To determine the optimum topology (architecture) and performance of the ANN, several parameters are adjusted, such as the number of neuron layers, the number of neurons in each layer, the transfer functions, the learning rule, learning coefficient ratio, the number of learning cycles, and the initialization of the weights and the biases (Cointe and Rouger 2005). The parameters, which are varied based on the complexity of the problem, are determined by the designer, and the choice of specific parameters is more or less subjective (Avramidis and Wu 2007).

ANNs are trained with known data and then tested with data not used in training. The error measurements between the desired vs. actual output produced by the ANN are performed in both training and testing processes by using various diagnostic methods (instruments). The instruments provide diagnostic information that can be considered as indications of the ANN’s good or poor performance. Two well-known, common ANN instruments are the root mean square error (RMSE) and the mean absolute percentage error (MAPE). This process is summarized in Eqs. 3 and 4 (Sagıroglu et al. 2003).

(3)

(4)

In Eqs. 3 and 4, *t _{i}* is the actual output values

*, td*is the neural network predicted values, and

_{i}*N*is the number of objects.

A central phase in ANN analysis is ‘learning’ or ‘training’. During this phase, the network learns by adjusting the relationships between its nodes. The input data are presented to the network, which is asked to modify the values of weights and biases so that it finds the desired output by successive iterations. ‘Learning’ occurs through thousands of iterations, in which the network’s ability to predict the output correctly on the basis of the input data constantly improves through continuous adjustments of the relationships until convergence happens. The network compares the calculated output with the desired one and modifies the values of its weights to give minimal error (Grønholdt and Martensen 2005; Cointe and Rouger 2005). The finding of the set of weights that minimize the error between the neural network predicted values and observed values is called the training of the network (Pollard et al. 1992).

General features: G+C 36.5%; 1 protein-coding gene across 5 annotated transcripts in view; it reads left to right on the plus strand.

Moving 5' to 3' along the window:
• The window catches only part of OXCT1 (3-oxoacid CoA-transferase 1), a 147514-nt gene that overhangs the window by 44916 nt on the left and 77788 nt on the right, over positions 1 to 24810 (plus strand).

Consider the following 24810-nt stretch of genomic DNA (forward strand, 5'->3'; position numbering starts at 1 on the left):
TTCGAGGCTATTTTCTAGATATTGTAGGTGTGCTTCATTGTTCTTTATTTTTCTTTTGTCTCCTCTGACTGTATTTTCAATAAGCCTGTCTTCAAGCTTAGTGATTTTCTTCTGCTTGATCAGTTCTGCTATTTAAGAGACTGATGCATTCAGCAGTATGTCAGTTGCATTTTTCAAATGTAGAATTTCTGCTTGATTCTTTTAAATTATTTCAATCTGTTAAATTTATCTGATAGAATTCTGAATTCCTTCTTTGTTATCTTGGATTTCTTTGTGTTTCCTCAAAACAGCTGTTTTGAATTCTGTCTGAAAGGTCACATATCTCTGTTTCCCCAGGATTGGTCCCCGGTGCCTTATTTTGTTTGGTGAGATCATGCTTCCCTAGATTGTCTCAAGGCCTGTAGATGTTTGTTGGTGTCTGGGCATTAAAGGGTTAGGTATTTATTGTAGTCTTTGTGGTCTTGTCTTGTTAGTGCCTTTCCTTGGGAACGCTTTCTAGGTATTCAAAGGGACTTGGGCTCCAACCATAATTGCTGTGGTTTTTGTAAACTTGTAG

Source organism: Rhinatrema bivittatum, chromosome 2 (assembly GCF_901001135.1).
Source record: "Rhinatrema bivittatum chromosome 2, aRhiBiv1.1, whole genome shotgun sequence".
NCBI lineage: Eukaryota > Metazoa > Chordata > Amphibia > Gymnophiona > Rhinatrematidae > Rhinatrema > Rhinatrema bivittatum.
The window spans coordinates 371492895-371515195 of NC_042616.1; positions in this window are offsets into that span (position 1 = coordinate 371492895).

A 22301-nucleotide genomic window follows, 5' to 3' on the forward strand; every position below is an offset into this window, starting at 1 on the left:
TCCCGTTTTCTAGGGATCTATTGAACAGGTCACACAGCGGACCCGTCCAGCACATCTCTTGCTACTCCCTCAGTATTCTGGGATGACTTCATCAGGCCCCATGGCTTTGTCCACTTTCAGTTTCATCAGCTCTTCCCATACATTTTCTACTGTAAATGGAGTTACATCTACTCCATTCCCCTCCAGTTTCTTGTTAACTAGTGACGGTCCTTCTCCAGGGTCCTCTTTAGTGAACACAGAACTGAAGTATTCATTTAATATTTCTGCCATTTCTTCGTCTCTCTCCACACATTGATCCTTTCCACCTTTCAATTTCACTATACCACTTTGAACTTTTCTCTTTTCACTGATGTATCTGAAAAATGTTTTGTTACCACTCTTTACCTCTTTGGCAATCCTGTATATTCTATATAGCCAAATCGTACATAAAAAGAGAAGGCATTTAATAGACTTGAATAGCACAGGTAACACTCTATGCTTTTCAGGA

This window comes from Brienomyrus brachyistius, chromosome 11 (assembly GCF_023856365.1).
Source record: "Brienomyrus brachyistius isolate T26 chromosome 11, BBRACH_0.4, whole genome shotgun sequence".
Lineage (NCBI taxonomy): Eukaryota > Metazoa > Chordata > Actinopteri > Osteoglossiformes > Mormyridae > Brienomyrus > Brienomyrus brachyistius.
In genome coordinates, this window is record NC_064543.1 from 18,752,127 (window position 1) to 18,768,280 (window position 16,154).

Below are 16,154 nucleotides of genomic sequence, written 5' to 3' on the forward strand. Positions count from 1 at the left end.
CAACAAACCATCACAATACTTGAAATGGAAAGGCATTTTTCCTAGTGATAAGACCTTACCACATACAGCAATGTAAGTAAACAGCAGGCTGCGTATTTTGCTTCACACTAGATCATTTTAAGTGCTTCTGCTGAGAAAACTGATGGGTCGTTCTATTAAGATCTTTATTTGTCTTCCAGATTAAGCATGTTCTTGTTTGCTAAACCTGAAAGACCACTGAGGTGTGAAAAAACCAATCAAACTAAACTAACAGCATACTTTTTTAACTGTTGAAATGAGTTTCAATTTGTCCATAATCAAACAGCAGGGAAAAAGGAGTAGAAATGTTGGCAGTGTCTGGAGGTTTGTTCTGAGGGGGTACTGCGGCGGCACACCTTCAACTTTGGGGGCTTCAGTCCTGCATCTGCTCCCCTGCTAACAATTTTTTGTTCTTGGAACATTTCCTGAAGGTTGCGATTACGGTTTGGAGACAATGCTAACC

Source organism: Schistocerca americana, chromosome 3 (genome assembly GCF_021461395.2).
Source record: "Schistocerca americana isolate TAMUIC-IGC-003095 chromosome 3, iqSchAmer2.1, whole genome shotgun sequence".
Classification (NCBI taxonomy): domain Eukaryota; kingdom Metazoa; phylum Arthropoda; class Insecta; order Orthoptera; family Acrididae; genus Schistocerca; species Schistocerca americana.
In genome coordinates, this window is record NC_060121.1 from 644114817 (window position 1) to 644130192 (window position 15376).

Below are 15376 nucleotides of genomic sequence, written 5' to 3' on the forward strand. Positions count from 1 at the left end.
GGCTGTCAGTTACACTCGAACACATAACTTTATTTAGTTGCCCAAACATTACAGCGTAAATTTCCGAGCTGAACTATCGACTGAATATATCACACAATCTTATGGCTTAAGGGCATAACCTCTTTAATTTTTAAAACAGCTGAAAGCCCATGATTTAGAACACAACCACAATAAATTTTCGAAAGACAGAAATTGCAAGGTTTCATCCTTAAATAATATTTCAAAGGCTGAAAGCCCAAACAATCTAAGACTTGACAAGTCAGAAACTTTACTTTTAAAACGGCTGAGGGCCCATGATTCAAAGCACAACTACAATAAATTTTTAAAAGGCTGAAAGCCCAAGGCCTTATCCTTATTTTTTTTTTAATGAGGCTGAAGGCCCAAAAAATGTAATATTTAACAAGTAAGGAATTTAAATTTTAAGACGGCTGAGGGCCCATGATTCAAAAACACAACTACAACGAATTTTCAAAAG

Usually, the neural network performance is tested with a testing set that is not part of the training set. The testing set can be seen as the representative cases of the general phenomenon. If the network performs well on the testing set, then it can be expected to perform well on the general case as well. Once the learning is done, the weights and the biases of the network are fixed and a new set of examples that are not in the training sample can be submitted (Cointe and Rouger 2005).

ANNs play an important role in predicting and modeling the linear and non-linear problems in different fields of engineering and have received considerable interest in recent years. Also ANN modeling has been used in the field of wood science; some studies are briefly mentioned as follows:

Khalid et al. (2008) designed an automatic wood recognition system based on artificial neural networks. Esteban et al. (2009) demonstrated that artificial neural networks can be used as an effective tool for identifying similar species with a high percentage of accuracy. Guangsheng and Li (2008) have shown that the artificial neural network is one of the best methods for wood quality forecasting.

Some studies have been performed by artificial neural network modeling for prediction of some mechanical properties of wood (Samarasinghe et al. 2007; Mansfield et al. 2007) and, for detection and classification of wood defects (Nordmark 2002 and Kurdthongmee 2008).